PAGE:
Title

Determinants of state-level health care reform policies, 1988--1994

Date of Completion

January 2001

Keywords

Political Science, General|Sociology, Public and Social Welfare

Degree

Ph.D.

Abstract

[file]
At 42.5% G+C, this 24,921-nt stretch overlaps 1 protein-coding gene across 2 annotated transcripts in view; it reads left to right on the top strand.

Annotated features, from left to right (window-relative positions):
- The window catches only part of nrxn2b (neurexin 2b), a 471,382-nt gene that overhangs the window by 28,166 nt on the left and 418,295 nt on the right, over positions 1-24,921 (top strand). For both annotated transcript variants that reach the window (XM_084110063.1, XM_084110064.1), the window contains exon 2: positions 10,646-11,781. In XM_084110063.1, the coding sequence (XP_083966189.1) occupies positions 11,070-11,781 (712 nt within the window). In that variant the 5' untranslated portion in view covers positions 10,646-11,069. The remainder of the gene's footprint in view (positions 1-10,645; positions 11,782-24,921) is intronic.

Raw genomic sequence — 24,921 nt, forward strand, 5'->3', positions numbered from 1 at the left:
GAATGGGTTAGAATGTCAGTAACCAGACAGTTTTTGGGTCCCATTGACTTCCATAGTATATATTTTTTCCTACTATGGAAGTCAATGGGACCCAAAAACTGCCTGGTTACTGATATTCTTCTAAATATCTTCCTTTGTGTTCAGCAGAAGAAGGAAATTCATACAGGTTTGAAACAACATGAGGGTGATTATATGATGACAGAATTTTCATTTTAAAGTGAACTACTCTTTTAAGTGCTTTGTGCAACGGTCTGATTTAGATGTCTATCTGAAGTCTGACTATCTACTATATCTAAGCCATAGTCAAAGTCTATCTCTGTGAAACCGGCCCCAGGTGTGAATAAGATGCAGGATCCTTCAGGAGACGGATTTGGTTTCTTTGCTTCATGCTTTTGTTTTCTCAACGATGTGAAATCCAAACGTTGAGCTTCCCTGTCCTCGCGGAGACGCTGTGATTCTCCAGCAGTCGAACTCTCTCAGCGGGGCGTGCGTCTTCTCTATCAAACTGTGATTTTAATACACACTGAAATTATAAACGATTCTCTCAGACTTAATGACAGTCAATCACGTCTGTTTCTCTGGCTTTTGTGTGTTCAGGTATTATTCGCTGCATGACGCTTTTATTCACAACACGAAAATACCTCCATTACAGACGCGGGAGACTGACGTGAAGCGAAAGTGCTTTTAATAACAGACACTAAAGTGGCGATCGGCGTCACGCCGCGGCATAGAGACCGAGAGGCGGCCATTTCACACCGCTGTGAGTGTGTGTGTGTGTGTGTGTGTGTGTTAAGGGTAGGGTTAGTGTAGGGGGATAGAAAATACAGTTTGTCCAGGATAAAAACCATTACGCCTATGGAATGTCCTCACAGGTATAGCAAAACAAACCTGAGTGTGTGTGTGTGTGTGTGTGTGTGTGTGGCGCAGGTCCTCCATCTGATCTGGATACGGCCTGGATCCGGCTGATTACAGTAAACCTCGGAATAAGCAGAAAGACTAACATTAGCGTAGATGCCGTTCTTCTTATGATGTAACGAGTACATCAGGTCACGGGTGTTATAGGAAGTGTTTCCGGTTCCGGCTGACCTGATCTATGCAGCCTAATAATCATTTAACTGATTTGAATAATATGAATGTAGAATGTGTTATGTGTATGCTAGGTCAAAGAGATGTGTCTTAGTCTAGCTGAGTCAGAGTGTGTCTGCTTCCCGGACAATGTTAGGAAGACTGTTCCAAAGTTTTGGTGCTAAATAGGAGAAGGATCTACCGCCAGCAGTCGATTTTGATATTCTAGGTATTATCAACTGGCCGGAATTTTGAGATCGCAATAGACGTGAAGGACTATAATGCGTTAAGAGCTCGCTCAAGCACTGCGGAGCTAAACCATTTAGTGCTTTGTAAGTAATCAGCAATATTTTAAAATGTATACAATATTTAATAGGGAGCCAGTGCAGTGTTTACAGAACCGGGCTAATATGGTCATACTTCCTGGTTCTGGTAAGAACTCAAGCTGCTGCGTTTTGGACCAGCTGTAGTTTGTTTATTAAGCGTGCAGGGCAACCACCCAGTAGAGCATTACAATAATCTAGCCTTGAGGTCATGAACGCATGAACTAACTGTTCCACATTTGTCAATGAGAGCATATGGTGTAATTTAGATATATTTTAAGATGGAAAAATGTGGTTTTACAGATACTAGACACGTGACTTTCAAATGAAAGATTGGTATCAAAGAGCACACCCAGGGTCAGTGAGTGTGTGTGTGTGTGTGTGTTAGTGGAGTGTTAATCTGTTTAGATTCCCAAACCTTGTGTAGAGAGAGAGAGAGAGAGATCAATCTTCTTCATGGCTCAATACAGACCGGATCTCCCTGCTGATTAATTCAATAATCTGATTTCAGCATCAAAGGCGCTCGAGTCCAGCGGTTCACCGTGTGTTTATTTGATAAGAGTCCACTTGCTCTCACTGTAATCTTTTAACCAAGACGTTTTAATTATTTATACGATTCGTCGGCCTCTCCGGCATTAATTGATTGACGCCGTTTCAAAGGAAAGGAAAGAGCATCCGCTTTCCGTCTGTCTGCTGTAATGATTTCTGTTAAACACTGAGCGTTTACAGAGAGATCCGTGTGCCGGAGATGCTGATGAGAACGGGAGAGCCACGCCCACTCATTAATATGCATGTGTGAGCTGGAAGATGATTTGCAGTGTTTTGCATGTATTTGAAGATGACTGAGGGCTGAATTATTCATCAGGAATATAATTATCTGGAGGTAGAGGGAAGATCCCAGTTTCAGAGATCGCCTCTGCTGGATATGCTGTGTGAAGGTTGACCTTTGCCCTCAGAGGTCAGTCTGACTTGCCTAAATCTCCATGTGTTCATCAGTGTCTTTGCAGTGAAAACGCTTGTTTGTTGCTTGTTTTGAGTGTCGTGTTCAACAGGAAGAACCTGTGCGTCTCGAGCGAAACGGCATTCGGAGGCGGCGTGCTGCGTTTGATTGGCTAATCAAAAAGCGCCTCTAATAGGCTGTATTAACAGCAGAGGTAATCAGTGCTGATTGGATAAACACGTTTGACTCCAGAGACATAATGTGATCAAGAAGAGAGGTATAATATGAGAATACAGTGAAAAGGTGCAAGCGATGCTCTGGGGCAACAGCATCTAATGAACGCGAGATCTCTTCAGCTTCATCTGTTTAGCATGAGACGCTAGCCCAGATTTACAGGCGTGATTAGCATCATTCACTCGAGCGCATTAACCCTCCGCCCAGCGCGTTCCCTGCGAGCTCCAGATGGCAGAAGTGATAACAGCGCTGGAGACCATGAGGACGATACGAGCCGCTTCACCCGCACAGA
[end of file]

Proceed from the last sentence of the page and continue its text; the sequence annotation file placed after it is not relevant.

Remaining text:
During the late 1980s, fiscal pressures and lack of federal leadership prompted many states to undertake health care reform initiatives. As purchasers, regulators, and providers of health care services, the states are well positioned to experiment with health care system change. Within constraints set by federal law, state health care reform policies vary considerably in their approaches to containing health care costs, expanding access, reorganizing and rationalizing the health care system. This research seeks to identify determinants of cross-state variations in eleven state-level health care reform policies. ^ Three state theory variants frame the analysis. Overall, state theory is concerned with the role of government in allocating resources among competing social groups. Structural state theory emphasizes the impact of the economic dominance of particular business sectors and the presence of fiscal crisis on policy. Class dominance state theory suggests the importance of the relative unity of organized interests and the mobilization strategies they use to influence policy outcomes. State-centered state theory acknowledges the effect of government organizational capacity and policy history Donna Clarice Bird—University of Connecticut, 2001 on policy formation. Explanations from three other perspectives related to state-centered state theory—political party dominance, state political culture, and innovation diffusion—are also included. Determinants derived from all of these perspectives may affect state health care reform policies, although their degree of influence is contingent on historical and local circumstances, as well as the particular policy. ^ The analytic approach is quantitative, using data for all 50 states and relying on ordinary least squares and ordered logistic regression build models. The independent variables measure economic dominance, state fiscal crisis, interest group unity and mobilization, government organizational capacity, health policy history, political party dominance, state political culture and innovation diffusion. The dependent variables are indices based on the ultimate status of health care reform policies proposed, adopted or implemented by individual states during the period 1988-1994. Policies included in this analysis are: physician fee regulation, Medicaid managed care, health insurance premium caps, community rating, government subsidized insurance, employer and individual mandates, antitrust immunity, limits on physician self-referrals, standardized electronic claims processing and comprehensive health care data collection and analysis. ^